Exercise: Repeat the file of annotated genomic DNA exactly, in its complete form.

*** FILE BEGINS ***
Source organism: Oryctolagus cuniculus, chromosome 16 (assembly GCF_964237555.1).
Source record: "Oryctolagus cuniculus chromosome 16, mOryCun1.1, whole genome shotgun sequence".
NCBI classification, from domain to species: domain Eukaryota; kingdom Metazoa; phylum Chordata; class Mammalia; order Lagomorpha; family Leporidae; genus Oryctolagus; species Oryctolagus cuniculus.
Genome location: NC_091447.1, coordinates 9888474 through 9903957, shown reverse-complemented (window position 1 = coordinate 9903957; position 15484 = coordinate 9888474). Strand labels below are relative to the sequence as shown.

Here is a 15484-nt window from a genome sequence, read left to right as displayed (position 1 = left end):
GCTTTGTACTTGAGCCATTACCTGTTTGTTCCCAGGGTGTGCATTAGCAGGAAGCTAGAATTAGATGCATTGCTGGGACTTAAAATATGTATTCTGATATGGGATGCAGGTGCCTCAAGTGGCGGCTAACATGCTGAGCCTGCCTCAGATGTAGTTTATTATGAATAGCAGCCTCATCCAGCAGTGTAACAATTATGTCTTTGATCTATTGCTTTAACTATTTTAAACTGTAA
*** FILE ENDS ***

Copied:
Source organism: Oryctolagus cuniculus, chromosome 16 (assembly GCF_964237555.1).
Source record: "Oryctolagus cuniculus chromosome 16, mOryCun1.1, whole genome shotgun sequence".
NCBI classification, from domain to species: domain Eukaryota; kingdom Metazoa; phylum Chordata; class Mammalia; order Lagomorpha; family Leporidae; genus Oryctolagus; species Oryctolagus cuniculus.
Genome location: NC_091447.1, coordinates 9888474 through 9903957, shown reverse-complemented (window position 1 = coordinate 9903957; position 15484 = coordinate 9888474). Strand labels below are relative to the sequence as shown.

Here is a 15484-nt window from a genome sequence, read left to right as displayed (position 1 = left end):
GCTTTGTACTTGAGCCATTACCTGTTTGTTCCCAGGGTGTGCATTAGCAGGAAGCTAGAATTAGATGCATTGCTGGGACTTAAAATATGTATTCTGATATGGGATGCAGGTGCCTCAAGTGGCGGCTAACATGCTGAGCCTGCCTCAGATGTAGTTTATTATGAATAGCAGCCTCATCCAGCAGTGTAACAATTATGTCTTTGATCTATTGCTTTAACTATTTTAAACTGTAA